thu 25/04/2019

The Lance Armstrong Story - Stop at Nothing, BBC Four / The Nation's Favourite Motown Song, ITV | reviews, news & interviews

The Lance Armstrong Story - Stop at Nothing, BBC Four / The Nation's Favourite Motown Song, ITV

The Lance Armstrong Story - Stop at Nothing, BBC Four / The Nation's Favourite Motown Song, ITV

The inside story of the biggest fraud in sporting history

Lance Armstrong, the Frankenstein's monster of cycling

The fall of super-cyclist Lance Armstrong is a subject fit for Euripides or Shakespeare. It has also worked pretty well for director Alex Holmes, who managed to round up virtually all the key players caught in Armstrong's vortex of deceit for this unflaggingly gripping documentary [****].

Though the feats of Bradley Wiggins and this weekend's Tour de Yorkshire have brought a sense of cheery optimism to the British public's view of cycling, Armstrong's story (and the climate of drug-assisted skulduggery in cycling which prompted it to happen) can hardly fail to leave any onlooker nursing a profound sense of unease. When there's so much money and marketing muscle invested in a sport, someone will be unable to resist stretching the limits.

If nothing else, Armstrong had grasped the efficacy of the Big Lie theory. With the assistance of doping specialist Dr Michele Ferrari, Armstrong set out to conquer Planet Bike by devising the most comprehensive and powerful drug regime possible, willingly turning himself into a yellow-jerseyed Frankenstein's monster. He'd seen other riders whizzing past him, plainly running on something stronger than Red Bull, and he drew the fateful conclusion that to beat them he'd have to out-dope them.

The facts are now well known, but Holmes had marshalled comprehensive interviews and dramatic archive footage into a formidable package. Among the interviewees were Lance's former masseuse Emma O'Reilly, who'd been compelled to make clandestine cross-border drug pickups to keep her employer rolling. Journalists David Walsh and Paul Kimmage, long convinced of Armstrong's guilt, described their campaigns to pierce his defences. His former riding partner Frankie Andreu initially followed the domineering Armstrong down the doping route - he recalled being rewarded on one occasion with $100,000 in a cake tin - but then balked at such ghoulish stratagems as being transfused with stocks of his own blood to beat doping tests. Andreu's wife Betsy made a passionate, feisty interviewee as she recalled her horror at what Armstrong had got her husband-to-be into, and she was instrumental in finally blowing Armstrong's cover. The one notable absentee was Sheryl Crow, his sometime fiancée, who appeared just for an instant in a crowd scene.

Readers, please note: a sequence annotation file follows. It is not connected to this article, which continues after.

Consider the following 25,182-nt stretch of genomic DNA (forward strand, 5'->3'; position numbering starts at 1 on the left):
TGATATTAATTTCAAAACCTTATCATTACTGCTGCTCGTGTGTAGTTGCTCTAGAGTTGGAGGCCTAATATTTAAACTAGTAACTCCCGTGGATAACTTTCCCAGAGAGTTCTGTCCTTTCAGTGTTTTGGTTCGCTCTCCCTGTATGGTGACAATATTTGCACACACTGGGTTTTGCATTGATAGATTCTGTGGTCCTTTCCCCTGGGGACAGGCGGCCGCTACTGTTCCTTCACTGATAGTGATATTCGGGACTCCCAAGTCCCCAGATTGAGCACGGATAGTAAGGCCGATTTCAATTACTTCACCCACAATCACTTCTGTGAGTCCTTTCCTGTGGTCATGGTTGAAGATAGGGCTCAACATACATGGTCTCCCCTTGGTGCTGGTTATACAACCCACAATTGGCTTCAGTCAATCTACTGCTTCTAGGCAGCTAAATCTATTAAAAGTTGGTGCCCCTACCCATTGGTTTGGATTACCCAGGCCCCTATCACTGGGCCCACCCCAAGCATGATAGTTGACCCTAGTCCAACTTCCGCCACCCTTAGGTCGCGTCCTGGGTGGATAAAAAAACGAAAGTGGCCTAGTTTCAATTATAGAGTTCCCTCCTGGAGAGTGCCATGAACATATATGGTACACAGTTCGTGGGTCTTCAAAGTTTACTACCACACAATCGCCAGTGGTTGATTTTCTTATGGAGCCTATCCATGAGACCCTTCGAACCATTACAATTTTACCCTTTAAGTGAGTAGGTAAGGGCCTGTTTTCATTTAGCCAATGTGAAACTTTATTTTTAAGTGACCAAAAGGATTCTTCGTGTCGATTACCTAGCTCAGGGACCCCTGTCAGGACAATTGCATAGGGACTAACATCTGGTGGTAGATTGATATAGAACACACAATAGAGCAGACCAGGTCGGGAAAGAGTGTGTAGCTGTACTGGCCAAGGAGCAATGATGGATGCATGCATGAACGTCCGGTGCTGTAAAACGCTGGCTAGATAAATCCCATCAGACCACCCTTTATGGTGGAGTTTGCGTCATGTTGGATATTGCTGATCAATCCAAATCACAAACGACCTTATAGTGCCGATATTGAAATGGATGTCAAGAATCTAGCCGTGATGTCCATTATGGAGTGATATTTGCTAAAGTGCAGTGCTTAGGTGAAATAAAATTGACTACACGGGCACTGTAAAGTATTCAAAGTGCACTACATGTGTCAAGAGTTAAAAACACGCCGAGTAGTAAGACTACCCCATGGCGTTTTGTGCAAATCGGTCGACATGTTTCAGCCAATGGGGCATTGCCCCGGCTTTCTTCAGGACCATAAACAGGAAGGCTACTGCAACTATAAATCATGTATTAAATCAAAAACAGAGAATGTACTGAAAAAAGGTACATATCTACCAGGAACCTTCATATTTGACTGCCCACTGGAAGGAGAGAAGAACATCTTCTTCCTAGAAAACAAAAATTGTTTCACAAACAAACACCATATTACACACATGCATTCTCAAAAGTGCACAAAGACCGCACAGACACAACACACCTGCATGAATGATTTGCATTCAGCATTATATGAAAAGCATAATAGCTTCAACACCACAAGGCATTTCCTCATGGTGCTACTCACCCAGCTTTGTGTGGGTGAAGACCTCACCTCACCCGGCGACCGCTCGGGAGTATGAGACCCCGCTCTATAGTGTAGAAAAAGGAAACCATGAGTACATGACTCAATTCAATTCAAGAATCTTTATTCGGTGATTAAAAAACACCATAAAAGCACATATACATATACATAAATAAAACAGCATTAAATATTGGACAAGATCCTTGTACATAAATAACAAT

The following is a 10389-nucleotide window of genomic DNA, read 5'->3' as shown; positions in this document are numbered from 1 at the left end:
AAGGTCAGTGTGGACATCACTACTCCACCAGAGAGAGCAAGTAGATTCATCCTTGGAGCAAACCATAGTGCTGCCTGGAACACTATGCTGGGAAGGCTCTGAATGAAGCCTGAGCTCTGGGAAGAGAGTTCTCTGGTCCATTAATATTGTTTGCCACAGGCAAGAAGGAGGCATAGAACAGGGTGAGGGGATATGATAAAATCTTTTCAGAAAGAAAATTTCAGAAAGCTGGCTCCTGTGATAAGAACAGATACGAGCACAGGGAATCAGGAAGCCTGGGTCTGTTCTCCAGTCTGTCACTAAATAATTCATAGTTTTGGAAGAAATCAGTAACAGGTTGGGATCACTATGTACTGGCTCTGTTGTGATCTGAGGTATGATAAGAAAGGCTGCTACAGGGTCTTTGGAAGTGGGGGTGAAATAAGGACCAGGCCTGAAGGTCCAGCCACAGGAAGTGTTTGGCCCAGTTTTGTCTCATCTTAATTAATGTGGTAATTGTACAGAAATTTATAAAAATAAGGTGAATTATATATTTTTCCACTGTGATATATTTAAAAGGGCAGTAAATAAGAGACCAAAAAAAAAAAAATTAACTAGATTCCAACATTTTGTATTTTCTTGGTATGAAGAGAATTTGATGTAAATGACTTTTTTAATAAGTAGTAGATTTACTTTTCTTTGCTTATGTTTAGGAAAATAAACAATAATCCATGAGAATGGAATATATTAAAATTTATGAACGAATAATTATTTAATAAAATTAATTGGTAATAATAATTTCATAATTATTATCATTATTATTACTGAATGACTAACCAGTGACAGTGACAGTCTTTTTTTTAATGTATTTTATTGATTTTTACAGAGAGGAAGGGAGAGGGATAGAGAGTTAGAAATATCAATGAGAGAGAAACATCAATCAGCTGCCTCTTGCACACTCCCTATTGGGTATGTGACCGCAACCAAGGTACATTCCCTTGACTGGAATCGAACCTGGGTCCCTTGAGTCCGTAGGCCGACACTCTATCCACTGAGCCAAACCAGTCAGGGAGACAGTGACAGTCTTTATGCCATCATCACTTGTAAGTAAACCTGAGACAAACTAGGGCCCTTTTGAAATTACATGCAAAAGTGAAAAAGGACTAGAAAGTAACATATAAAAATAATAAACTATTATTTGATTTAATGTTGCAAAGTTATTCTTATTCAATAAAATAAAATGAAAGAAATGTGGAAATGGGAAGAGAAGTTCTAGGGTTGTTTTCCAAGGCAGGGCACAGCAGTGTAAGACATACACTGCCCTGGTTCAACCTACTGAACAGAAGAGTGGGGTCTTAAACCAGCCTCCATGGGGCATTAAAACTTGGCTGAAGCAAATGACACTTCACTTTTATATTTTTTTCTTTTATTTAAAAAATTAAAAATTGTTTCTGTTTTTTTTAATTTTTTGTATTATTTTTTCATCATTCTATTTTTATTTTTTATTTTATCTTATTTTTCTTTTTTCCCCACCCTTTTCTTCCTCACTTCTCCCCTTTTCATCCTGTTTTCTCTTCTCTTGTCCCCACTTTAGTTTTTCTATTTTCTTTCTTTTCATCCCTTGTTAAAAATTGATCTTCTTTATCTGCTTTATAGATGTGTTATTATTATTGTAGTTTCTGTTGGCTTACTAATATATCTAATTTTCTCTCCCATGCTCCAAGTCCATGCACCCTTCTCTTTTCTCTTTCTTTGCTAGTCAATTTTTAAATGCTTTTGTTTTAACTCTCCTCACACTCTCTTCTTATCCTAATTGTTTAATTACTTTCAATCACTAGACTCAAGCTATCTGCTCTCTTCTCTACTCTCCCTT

The Big Lie demands a big liar, and Armstrong's aggressive, cold-eyed resistance to any hint of criticism (while mounting viciously personal onslaughts against his accusers) bore out one contributor's definition of him as a "clinical sociopath". As a cancer survivor, he created a sanctified aura around himself with his Lance Armstrong Foundation, and clips of him with various Bushes, Clintons and Obamas evoked the charmed circles in which he moved. He had so many friends in such high places that he was even able to get a federal investigation against him dropped, despite copious evidence of his guilt. Tellingly, the eventual signal that the game was up was when his corporate sponsors decided to drop him.

The Nation's Favourite Motown Song [***] was an agreeable jog through the hits and history of the great Detroit label, but its tacky "list" format wasted an impressive collection of interviews from Motown veterans and present-day admirers (the Four Tops, above). These were all snipped down to brief soundbites which gave the whole project a flimsy, insubstantial feel. Some of the soundbites were quite good though, like Martha Reeves remembering her first UK visit and eating "the wonderful fish and chips of England". It was a smart bit of research, too, to track down Dayna Hartwick, who at the ripe old age of 15 played the piccolo on the Four Tops' "Reach Out I'll Be There".  

Armstrong set out to conquer Planet Bike by devising the most comprehensive and powerful drug regime possible

Share this article

Add comment

Subscribe to theartsdesk.com

Thank you for continuing to read our work on theartsdesk.com. For unlimited access to every article in its entirety, including our archive of more than 10,000 pieces, we're asking for £3.95 per month or £30 per year. We feel it's a very good deal, and hope you do too.

To take an annual subscription now simply click here.

And if you're looking for that extra gift for a friend or family member, why not treat them to a theartsdesk.com gift subscription?

newsletter

Get a weekly digest of our critical highlights in your inbox each Thursday!

Simply enter your email address in the box below

View previous newsletters